list of companies that support the controversial piece of U.S. legislation called the Stop Online Piracy Act (SOPA) is fairly predictable. It includes huge media conglomerates, music industry groups, pharmaceutical companies and the like. One name that stands out, however, is that of domain name registrar GoDaddy. Whereas many of the big Web technology companies have come out in opposition to SOPA, GoDaddy enthusiastically supports the proposed law.The
Not unsurprisingly, this news does not sit well with many of the Internet's most vocal SOPA opponents, especially on Reddit. A thread that popped up on the site today decries GoDaddy's support for SOPA and encourages users to transfer their domains to another provider. The conversation, which has more than a few choice words for GoDaddy, has grown quite long.
The thread was kicked off by a user called selfprodigy, a small business owner who promises to transfer all 51 of his company's domains to another registrar, something that is seldom a simple, speedy process. Reddit users are proposing that December 29 be named "Move Your Domain Away From GoDaddy Day" in response to the company's support of SOPA.
So Why Does GoDaddy Support SOPA Anyway?
"As much as some would like to paint a bleak picture, this debate is not about Hollywood vs. Silicon Valley," reads a statement GoDaddy filed with the U.S. House of Representatives. "This debate is about preserving, protecting, and creating American jobs and protecting American consumers from the dangers that they face on-line."
GoDaddy goes on to condemn the ease with which people can conduct illegal activity like selling fake drugs and sharing copyrighted material on the Internet today and dismisses concerns about the potential drawbacks of SOPA and the Protect IP Act. Critics claim that this legislation hands too much power over to corporations and authorities to police the Internet and could lead to wholesale censorship online. GoDaddy disagrees.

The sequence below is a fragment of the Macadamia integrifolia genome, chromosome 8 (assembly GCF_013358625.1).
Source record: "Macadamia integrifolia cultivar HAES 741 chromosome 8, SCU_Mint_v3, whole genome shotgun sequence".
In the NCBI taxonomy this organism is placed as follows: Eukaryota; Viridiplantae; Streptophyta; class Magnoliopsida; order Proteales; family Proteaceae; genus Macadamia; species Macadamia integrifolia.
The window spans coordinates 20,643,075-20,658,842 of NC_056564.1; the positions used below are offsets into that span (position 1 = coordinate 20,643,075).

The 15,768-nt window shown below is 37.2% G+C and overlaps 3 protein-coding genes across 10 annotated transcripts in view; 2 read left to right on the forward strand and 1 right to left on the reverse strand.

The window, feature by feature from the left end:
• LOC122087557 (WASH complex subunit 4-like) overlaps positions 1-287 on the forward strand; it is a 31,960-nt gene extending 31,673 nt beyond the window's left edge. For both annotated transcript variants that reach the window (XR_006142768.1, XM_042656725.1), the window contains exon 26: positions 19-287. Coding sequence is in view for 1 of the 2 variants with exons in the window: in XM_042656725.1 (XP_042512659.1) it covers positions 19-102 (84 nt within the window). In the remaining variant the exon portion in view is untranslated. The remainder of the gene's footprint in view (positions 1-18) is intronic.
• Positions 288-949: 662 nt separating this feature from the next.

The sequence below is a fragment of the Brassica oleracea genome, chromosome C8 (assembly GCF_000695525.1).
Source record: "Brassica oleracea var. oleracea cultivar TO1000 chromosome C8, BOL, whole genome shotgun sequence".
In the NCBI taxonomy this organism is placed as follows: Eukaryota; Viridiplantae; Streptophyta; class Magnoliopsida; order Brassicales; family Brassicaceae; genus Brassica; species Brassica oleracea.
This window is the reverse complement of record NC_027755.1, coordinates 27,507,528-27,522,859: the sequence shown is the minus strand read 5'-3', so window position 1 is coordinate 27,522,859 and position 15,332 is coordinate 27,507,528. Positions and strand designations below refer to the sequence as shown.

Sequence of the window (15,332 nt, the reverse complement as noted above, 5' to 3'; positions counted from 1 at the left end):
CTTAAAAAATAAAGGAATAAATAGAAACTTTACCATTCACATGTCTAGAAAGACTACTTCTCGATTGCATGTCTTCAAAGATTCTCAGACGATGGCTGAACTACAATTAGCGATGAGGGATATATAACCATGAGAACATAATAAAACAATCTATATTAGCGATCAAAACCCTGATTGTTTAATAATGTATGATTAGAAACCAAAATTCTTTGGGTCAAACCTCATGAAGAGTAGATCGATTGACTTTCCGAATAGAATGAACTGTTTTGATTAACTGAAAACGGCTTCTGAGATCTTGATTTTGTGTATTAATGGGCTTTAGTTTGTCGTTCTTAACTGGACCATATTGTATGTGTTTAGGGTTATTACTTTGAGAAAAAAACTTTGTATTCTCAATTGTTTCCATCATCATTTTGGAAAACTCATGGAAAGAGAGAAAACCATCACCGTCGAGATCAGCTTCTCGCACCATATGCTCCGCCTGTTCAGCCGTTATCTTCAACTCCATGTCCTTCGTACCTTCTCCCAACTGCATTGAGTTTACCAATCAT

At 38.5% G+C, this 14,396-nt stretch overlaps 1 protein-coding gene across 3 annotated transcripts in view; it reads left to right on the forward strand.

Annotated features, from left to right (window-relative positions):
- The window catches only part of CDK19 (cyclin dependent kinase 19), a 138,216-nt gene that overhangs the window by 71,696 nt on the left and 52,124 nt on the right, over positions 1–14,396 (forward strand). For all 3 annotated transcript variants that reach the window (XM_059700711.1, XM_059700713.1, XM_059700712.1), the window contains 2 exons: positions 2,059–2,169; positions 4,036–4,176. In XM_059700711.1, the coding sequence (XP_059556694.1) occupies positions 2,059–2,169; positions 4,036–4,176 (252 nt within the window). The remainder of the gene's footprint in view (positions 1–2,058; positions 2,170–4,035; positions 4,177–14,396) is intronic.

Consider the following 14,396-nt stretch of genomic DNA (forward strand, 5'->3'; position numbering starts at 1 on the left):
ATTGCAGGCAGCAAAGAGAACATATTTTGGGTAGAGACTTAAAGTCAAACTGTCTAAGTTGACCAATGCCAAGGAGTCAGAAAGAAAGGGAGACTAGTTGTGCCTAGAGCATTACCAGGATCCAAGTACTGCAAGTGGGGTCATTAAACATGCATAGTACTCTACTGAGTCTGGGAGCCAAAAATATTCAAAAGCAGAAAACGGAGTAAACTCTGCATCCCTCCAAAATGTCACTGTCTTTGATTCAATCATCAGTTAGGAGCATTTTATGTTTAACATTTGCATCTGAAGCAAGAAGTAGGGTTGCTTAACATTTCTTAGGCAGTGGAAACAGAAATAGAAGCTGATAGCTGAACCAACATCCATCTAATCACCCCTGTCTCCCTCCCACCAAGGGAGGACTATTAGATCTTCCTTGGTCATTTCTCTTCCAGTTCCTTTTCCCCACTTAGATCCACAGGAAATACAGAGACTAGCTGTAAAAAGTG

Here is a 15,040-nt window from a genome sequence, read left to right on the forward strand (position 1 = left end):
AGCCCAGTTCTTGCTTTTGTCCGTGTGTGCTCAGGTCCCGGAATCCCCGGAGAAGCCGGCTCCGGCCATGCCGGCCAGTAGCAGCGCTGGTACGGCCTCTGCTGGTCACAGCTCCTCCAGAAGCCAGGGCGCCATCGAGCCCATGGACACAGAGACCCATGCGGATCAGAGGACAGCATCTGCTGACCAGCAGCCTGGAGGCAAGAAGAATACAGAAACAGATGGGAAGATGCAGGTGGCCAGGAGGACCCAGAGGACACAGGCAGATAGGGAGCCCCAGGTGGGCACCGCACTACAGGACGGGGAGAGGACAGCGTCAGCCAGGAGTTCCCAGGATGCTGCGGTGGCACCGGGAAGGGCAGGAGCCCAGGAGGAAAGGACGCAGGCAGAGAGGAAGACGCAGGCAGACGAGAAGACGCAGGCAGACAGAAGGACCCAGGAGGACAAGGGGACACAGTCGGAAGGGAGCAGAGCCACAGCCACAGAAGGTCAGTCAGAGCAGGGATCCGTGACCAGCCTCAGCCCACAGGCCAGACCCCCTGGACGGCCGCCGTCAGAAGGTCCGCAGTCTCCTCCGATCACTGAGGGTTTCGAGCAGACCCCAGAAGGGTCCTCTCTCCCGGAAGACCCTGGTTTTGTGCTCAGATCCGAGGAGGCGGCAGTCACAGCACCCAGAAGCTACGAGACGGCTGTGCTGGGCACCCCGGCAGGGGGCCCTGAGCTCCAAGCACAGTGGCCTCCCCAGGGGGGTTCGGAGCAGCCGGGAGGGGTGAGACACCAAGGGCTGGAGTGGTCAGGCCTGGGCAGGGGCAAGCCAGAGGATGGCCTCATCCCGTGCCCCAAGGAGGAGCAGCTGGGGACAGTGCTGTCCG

"This bill cannot reasonably be equated with censorship. This bill promotes action pursuant to preexisting criminal and civil laws," the company said. "Not only is there no First Amendment concern, but the notion that we should turn a blind eye to criminal conduct because other countries may take oppressive steps in response is an affront to the very fabric of this nation."
Whatever the logic of GoDaddy's position may be, SOPA critics are not buying it. The calls to boycott the company have begun to spread beyond Reddit and competing domain registrars are using the opportunity to promote their own services. Namecheap, a provider frequently cited in the Reddit thread (Namecheap's social media manager is active in the discussion), has offered up discount codes like BYEBYEGD for users who wish to move away from GoDaddy. Talk of customers moving their domains has even come up in the company's own support forums.
Still, we're talking about a company that has over 50 million domains registered and it's not yet clear how widespread opposition to SOPA is beyond the tech community. Whether or not these efforts will have a sizable impact on GoDaddy's business remains to be seen.
UPDATE: The anti-GoDaddy sentiment has only spread in the last few hours. Y Combinator founder Paul Graham announced that pro-SOPA companies would no longer be welcome at the incubator's Demo Days and other events. Cheezburger CEO Ben Huh has threatened to move more than 1,000 domain names from GoDaddy to another provider and is publicly encouraging Google to reconsider its relationship with GoDaddy as well.
UPDATE #2:Automattic founder and Wordpress creator Matt Mullenweg tweeted a link this morning to GoDaddyBoycott.org, a site that encourages users to sign an online petition against GoDaddy and pledge to transfer their domains away from the service. The site looks to be an extension of Fight For the Future, an anti-SOPA advocacy site.
UPDATE #3: In response to the wave of criticism and boycott threats, GoDaddy has revised its stance on SOPA, announcing that they no longer support the legislation in its current form.
ReadWriteWeb will be keeping a close eye on this story and SOPA developments in general in the days and weeks ahead, so stay tuned for more news and analysis.